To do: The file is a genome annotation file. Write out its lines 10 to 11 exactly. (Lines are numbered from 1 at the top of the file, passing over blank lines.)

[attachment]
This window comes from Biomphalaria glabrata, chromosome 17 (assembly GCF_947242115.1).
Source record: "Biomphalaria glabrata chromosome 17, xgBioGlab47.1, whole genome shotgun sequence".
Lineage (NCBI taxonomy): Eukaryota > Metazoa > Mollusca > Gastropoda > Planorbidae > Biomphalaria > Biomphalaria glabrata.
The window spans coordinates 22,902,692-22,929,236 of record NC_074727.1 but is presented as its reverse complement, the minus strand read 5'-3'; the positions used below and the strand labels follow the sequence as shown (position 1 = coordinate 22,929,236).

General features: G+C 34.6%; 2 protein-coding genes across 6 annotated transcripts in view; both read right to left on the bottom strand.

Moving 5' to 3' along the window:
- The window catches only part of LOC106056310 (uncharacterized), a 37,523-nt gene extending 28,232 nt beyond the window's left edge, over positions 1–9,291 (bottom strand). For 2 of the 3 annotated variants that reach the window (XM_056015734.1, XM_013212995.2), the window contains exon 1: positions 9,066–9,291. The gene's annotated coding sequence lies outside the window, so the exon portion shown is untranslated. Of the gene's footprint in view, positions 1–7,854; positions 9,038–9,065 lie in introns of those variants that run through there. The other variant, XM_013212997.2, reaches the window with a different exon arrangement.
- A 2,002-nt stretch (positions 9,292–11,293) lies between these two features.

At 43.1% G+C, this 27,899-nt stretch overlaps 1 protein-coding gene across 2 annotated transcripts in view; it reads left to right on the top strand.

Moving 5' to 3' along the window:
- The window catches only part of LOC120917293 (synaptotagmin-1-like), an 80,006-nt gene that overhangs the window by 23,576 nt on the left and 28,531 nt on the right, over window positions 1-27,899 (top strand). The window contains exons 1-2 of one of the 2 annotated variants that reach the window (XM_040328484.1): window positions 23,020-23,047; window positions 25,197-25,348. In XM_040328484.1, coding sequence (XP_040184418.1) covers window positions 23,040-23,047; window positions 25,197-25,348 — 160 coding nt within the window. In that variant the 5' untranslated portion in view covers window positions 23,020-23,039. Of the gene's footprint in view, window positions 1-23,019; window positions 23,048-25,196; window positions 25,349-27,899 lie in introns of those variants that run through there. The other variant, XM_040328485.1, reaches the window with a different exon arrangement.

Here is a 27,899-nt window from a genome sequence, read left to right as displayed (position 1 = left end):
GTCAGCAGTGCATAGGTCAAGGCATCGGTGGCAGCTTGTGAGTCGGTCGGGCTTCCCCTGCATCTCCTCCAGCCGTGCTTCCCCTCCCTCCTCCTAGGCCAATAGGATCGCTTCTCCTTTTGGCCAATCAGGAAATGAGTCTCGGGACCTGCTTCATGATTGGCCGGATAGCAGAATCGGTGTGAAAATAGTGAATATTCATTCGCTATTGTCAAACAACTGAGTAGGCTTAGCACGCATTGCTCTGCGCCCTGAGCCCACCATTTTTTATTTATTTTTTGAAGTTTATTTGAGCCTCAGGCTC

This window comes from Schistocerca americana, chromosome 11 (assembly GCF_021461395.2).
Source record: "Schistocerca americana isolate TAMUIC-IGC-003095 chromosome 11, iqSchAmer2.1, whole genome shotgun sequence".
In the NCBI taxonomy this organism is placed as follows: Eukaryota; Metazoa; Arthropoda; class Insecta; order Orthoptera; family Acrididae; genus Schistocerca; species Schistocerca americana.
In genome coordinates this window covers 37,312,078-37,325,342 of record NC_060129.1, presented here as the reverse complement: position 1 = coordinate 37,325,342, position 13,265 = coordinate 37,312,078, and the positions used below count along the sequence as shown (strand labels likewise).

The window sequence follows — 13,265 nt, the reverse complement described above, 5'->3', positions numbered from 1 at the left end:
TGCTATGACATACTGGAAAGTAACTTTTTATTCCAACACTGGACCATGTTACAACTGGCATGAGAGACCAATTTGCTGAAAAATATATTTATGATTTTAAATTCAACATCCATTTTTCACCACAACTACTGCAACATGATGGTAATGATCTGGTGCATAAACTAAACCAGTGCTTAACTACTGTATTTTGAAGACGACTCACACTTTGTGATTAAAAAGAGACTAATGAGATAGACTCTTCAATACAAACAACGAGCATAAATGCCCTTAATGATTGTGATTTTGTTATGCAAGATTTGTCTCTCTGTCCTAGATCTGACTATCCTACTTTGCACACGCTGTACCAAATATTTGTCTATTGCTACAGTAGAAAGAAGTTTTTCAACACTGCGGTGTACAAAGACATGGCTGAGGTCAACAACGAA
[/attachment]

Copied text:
Moving 5' to 3' along the window:
- The window catches only part of LOC120917293 (synaptotagmin-1-like), an 80,006-nt gene that overhangs the window by 23,576 nt on the left and 28,531 nt on the right, over window positions 1-27,899 (top strand). The window contains exons 1-2 of one of the 2 annotated variants that reach the window (XM_040328484.1): window positions 23,020-23,047; window positions 25,197-25,348. In XM_040328484.1, coding sequence (XP_040184418.1) covers window positions 23,040-23,047; window positions 25,197-25,348 — 160 coding nt within the window. In that variant the 5' untranslated portion in view covers window positions 23,020-23,039. Of the gene's footprint in view, window positions 1-23,019; window positions 23,048-25,196; window positions 25,349-27,899 lie in introns of those variants that run through there. The other variant, XM_040328485.1, reaches the window with a different exon arrangement.